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Rejuvenating Your Lawn

Whether you've inherited someone else's less than perfect lawn or yours has just gotten away from you, early fall is the time to get to work on giving your turf grass a new lease on life. The soil is still warm from summer, but the air is cooler - perfect conditions for germination. Plus when grass seed is planted in the fall, the seedlings have the entire fall and spring to become established before hot, dry summer weather sets in.

Take a minute to evaluate the condition of your lawn to determine if you need to scrap the whole area and start over, revitalize the existing grass or just patch a few spots.

Patching Bare Spots in a Lawn

Sometimes a bare spots can develop due to foot traffic, pets, or weeds. Reseeding these areas is simple.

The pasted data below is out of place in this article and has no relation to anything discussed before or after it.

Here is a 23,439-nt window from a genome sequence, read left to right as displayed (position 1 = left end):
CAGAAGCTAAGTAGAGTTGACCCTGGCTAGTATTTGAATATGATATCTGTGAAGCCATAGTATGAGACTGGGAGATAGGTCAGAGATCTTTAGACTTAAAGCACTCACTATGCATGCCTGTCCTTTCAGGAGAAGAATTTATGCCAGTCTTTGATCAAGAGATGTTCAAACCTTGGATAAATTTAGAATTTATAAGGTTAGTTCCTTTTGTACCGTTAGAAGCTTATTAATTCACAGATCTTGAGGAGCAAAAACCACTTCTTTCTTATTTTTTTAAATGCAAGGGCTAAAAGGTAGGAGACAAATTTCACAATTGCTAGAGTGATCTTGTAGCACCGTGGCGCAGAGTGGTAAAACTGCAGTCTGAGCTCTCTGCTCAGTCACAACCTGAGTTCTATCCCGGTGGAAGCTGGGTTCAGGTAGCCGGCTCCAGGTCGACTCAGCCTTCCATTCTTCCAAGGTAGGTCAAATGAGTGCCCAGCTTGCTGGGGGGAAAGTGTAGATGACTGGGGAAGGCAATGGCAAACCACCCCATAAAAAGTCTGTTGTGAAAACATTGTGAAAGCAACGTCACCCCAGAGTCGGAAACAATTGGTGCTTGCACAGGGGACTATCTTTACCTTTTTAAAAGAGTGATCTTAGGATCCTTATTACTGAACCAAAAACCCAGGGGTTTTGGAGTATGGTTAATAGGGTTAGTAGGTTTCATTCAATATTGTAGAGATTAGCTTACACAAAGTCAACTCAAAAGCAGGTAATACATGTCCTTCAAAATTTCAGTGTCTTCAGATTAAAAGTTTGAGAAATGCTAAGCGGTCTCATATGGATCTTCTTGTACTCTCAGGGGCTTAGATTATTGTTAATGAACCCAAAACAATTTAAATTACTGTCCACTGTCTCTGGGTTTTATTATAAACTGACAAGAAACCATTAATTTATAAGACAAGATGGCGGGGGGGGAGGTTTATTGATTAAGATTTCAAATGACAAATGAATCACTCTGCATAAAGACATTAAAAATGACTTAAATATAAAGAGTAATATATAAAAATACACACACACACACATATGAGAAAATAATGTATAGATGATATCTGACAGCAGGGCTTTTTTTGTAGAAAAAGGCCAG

Revitalizing an Exisiting Lawn

In cool climates you can do this anytime in late August or very early September. In regions where summers are hot, wait until right after the heat breaks.

Allen Examining Lawn

Planting a New Lawn

You can do the soil prep on this project in August and then sow the grass seeds in early fall.

Things to Consider When Sowing Grass Seeds

Sow grass seeds about 45 days before the first hard freeze in your area.

For even coverage of the grass seed use a drop spreader. If you don't want to purchase a spreader, most garden centers will rent you one for the day.

Germination time for grass seed varies from 7-21 days, depending on soil temperatures and seed species. During this time be sure to keep the area moist. If the weather is dry you may need to water lightly several times a day until the seedlings are about 1 inch tall.

Grass should be cut for the first time when it has reached 3-4". Mower blade should be sharp. After the third cutting, water 1-2 times per week, applying a total of 1" of water.

Most turf grass prefers a slightly acidic soil with a pH between 6.0 and 7.0. Test the soil with a simple pH soil kit to check if your soil is acid or alkaline. If acid (a pH of 6 or less), apply a fast-acting dolomite lime at the rate of 50 pounds per 1000 square feet. If alkaline (a pH of 7 or higher), apply a granular gypsum at the rate of 50 lbs per 1,000 square feet.